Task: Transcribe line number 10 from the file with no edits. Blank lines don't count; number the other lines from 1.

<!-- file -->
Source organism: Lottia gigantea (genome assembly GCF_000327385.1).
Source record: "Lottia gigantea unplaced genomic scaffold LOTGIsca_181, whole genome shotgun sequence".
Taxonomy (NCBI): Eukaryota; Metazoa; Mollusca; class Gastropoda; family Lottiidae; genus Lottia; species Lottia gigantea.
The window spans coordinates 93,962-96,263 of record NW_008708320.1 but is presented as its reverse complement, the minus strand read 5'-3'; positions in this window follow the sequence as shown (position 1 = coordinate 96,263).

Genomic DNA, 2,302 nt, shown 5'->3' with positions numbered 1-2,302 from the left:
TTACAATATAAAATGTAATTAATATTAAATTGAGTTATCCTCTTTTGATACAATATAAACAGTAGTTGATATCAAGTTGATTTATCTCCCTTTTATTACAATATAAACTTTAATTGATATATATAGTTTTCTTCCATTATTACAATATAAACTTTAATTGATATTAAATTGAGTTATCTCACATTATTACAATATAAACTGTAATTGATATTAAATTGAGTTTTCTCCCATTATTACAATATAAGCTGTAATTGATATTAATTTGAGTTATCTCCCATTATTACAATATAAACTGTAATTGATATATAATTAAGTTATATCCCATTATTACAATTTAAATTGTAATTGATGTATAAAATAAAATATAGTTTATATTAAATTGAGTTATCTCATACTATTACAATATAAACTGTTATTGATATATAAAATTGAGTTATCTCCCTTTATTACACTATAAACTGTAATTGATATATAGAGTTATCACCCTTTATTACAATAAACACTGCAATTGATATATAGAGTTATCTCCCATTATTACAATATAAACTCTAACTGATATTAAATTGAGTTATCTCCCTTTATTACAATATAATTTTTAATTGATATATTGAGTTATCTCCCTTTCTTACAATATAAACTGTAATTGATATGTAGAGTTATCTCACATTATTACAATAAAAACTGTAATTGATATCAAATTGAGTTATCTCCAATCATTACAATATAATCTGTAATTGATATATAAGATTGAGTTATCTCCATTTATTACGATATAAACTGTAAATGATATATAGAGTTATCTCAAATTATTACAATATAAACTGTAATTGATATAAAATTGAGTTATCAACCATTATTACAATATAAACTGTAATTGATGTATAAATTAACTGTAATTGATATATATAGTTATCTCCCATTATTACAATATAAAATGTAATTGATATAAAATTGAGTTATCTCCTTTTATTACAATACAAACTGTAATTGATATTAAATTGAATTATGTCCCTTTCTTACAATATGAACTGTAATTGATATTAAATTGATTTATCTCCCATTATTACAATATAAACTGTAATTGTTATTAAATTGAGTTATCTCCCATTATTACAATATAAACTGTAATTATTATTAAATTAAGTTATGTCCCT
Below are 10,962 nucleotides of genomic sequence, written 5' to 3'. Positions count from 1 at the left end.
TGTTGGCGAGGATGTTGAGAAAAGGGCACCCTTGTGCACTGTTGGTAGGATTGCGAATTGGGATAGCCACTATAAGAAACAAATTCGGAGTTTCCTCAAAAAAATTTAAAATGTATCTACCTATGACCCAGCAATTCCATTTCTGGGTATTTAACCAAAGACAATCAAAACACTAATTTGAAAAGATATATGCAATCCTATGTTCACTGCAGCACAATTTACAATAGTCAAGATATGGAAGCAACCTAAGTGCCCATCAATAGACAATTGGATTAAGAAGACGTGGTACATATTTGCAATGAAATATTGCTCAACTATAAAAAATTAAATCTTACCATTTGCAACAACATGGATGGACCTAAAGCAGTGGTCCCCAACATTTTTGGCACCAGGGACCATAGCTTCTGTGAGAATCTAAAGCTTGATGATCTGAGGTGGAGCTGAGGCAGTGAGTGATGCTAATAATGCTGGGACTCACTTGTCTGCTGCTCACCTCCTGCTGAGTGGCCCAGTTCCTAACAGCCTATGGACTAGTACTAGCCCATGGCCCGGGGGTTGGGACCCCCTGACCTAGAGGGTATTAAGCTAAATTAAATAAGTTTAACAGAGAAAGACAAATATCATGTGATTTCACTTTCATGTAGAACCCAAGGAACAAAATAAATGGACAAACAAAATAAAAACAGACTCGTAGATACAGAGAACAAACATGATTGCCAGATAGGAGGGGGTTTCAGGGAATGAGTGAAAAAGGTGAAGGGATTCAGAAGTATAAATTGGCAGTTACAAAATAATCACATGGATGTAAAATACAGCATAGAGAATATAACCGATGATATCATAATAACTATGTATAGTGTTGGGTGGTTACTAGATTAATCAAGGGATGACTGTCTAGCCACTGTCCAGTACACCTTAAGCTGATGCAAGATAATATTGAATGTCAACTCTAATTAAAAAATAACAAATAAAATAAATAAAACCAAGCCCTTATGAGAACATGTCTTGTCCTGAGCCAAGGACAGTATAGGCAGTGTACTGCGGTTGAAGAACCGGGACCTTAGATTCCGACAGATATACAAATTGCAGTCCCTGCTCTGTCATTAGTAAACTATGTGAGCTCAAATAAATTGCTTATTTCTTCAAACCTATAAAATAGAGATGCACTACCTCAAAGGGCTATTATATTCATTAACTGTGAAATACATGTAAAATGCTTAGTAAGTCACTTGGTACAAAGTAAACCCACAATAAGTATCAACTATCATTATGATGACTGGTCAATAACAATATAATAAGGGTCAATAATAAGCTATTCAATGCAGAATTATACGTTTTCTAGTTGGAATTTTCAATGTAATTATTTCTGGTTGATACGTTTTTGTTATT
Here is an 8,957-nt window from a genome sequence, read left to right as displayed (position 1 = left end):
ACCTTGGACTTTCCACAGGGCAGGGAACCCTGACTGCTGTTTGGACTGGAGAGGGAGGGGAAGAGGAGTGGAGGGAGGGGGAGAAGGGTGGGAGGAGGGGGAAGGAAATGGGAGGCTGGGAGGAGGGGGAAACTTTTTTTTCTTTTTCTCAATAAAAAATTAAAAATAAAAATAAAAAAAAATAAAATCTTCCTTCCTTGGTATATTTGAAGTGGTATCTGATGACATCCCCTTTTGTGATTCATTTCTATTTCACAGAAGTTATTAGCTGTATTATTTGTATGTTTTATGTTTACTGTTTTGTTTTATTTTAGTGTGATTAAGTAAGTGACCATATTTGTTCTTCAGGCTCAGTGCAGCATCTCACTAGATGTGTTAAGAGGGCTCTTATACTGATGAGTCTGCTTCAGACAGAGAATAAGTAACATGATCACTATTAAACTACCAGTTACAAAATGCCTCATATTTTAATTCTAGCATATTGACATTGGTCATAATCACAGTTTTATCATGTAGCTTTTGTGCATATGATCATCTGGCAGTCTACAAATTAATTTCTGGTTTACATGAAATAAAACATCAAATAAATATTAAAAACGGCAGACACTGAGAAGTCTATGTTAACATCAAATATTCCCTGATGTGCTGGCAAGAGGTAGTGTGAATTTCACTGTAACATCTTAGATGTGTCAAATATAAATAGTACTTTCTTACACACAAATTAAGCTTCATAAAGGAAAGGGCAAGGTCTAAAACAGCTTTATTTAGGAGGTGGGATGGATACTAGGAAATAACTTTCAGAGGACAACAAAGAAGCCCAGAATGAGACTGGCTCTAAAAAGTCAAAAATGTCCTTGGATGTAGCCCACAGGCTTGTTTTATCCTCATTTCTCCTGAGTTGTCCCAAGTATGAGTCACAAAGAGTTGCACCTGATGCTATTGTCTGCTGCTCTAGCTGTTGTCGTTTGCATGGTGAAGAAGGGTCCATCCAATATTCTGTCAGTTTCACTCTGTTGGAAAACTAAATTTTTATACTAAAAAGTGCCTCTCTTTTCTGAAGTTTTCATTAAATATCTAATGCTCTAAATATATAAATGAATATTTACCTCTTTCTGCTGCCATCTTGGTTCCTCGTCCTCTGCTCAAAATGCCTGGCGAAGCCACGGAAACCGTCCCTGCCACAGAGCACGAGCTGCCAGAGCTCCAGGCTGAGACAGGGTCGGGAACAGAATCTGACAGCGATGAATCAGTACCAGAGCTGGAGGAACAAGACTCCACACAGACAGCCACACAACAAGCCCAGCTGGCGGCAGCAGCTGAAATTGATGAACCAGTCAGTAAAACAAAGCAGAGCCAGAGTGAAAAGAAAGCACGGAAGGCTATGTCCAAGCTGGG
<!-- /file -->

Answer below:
ACCTTGGACTTTCCACAGGGCAGGGAACCCTGACTGCTGTTTGGACTGGAGAGGGAGGGGAAGAGGAGTGGAGGGAGGGGGAGAAGGGTGGGAGGAGGGGGAAGGAAATGGGAGGCTGGGAGGAGGGGGAAACTTTTTTTTCTTTTTCTCAATAAAAAATTAAAAATAAAAATAAAAAAAAATAAAATCTTCCTTCCTTGGTATATTTGAAGTGGTATCTGATGACATCCCCTTTTGTGATTCATTTCTATTTCACAGAAGTTATTAGCTGTATTATTTGTATGTTTTATGTTTACTGTTTTGTTTTATTTTAGTGTGATTAAGTAAGTGACCATATTTGTTCTTCAGGCTCAGTGCAGCATCTCACTAGATGTGTTAAGAGGGCTCTTATACTGATGAGTCTGCTTCAGACAGAGAATAAGTAACATGATCACTATTAAACTACCAGTTACAAAATGCCTCATATTTTAATTCTAGCATATTGACATTGGTCATAATCACAGTTTTATCATGTAGCTTTTGTGCATATGATCATCTGGCAGTCTACAAATTAATTTCTGGTTTACATGAAATAAAACATCAAATAAATATTAAAAACGGCAGACACTGAGAAGTCTATGTTAACATCAAATATTCCCTGATGTGCTGGCAAGAGGTAGTGTGAATTTCACTGTAACATCTTAGATGTGTCAAATATAAATAGTACTTTCTTACACACAAATTAAGCTTCATAAAGGAAAGGGCAAGGTCTAAAACAGCTTTATTTAGGAGGTGGGATGGATACTAGGAAATAACTTTCAGAGGACAACAAAGAAGCCCAGAATGAGACTGGCTCTAAAAAGTCAAAAATGTCCTTGGATGTAGCCCACAGGCTTGTTTTATCCTCATTTCTCCTGAGTTGTCCCAAGTATGAGTCACAAAGAGTTGCACCTGATGCTATTGTCTGCTGCTCTAGCTGTTGTCGTTTGCATGGTGAAGAAGGGTCCATCCAATATTCTGTCAGTTTCACTCTGTTGGAAAACTAAATTTTTATACTAAAAAGTGCCTCTCTTTTCTGAAGTTTTCATTAAATATCTAATGCTCTAAATATATAAATGAATATTTACCTCTTTCTGCTGCCATCTTGGTTCCTCGTCCTCTGCTCAAAATGCCTGGCGAAGCCACGGAAACCGTCCCTGCCACAGAGCACGAGCTGCCAGAGCTCCAGGCTGAGACAGGGTCGGGAACAGAATCTGACAGCGATGAATCAGTACCAGAGCTGGAGGAACAAGACTCCACACAGACAGCCACACAACAAGCCCAGCTGGCGGCAGCAGCTGAAATTGATGAACCAGTCAGTAAAACAAAGCAGAGCCAGAGTGAAAAGAAAGCACGGAAGGCTATGTCCAAGCTGGG